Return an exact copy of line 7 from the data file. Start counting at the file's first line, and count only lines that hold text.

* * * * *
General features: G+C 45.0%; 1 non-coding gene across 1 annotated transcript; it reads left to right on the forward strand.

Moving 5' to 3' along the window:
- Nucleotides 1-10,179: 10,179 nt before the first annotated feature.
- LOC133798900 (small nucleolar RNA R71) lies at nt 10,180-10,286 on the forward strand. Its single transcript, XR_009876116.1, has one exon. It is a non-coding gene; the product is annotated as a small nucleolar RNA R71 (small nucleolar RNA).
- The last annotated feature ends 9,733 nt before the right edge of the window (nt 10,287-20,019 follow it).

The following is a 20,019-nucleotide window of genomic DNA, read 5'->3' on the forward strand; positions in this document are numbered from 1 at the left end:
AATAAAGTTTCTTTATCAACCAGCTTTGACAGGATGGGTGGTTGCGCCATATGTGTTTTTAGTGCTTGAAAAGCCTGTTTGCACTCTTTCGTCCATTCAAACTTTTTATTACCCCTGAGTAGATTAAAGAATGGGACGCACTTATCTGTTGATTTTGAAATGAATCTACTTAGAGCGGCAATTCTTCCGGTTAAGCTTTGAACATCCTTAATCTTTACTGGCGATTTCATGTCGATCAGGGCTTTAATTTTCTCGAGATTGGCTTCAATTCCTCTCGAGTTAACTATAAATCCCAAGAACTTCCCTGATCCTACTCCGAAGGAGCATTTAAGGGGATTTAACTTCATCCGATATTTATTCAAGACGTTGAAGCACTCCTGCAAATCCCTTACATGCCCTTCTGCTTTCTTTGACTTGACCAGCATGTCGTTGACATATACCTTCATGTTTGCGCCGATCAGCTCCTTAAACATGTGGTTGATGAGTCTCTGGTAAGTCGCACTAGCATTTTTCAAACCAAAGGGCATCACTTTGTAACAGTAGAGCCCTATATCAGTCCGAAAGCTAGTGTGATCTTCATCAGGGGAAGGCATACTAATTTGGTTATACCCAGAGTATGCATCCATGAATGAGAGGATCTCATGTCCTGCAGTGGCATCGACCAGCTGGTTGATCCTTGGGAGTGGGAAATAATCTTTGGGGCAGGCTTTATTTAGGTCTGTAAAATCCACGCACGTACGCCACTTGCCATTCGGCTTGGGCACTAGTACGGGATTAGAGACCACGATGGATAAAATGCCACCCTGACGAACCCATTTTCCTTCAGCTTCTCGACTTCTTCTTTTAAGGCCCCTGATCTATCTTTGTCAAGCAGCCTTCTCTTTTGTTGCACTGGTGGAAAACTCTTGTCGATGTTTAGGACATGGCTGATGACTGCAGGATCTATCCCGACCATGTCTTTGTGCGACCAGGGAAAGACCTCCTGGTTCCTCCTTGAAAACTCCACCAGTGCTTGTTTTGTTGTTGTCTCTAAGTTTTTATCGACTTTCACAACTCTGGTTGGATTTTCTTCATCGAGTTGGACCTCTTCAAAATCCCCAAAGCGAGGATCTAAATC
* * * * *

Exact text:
AATAAAGTTTCTTTATCAACCAGCTTTGACAGGATGGGTGGTTGCGCCATATGTGTTTTTAGTGCTTGAAAAGCCTGTTTGCACTCTTTCGTCCATTCAAACTTTTTATTACCCCTGAGTAGATTAAAGAATGGGACGCACTTATCTGTTGATTTTGAAATGAATCTACTTAGAGCGGCAATTCTTCCGGTTAAGCTTTGAACATCCTTAATCTTTACTGGCGATTTCATGTCGATCAGGGCTTTAATTTTCTCGAGATTGGCTTCAATTCCTCTCGAGTTAACTATAAATCCCAAGAACTTCCCTGATCCTACTCCGAAGGAGCATTTAAGGGGATTTAACTTCATCCGATATTTATTCAAGACGTTGAAGCACTCCTGCAAATCCCTTACATGCCCTTCTGCTTTCTTTGACTTGACCAGCATGTCGTTGACATATACCTTCATGTTTGCGCCGATCAGCTCCTTAAACATGTGGTTGATGAGTCTCTGGTAAGTCGCACTAGCATTTTTCAAACCAAAGGGCATCACTTTGTAACAGTAGAGCCCTATATCAGTCCGAAAGCTAGTGTGATCTTCATCAGGGGAAGGCATACTAATTTGGTTATACCCAGAGTATGCATCCATGAATGAGAGGATCTCATGTCCTGCAGTGGCATCGACCAGCTGGTTGATCCTTGGGAGTGGGAAATAATCTTTGGGGCAGGCTTTATTTAGGTCTGTAAAATCCACGCACGTACGCCACTTGCCATTCGGCTTGGGCACTAGTACGGGATTAGAGACCACGATGGATAAAATGCCACCCTGACGAACCCATTTTCCTTCAGCTTCTCGACTTCTTCTTTTAAGGCCCCTGATCTATCTTTGTCAAGCAGCCTTCTCTTTTGTTGCACTGGTGGAAAACTCTTGTCGATGTTTAGGACATGGCTGATGACTGCAGGATCTATCCCGACCATGTCTTTGTGCGACCAGGGAAAGACCTCCTGGTTCCTCCTTGAAAACTCCACCAGTGCTTGTTTTGTTGTTGTCTCTAAGTTTTTATCGACTTTCACAACTCTGGTTGGATTTTCTTCATCGAGTTGGACCTCTTCAAAATCCCCAAAGCGAGGATCTAAATC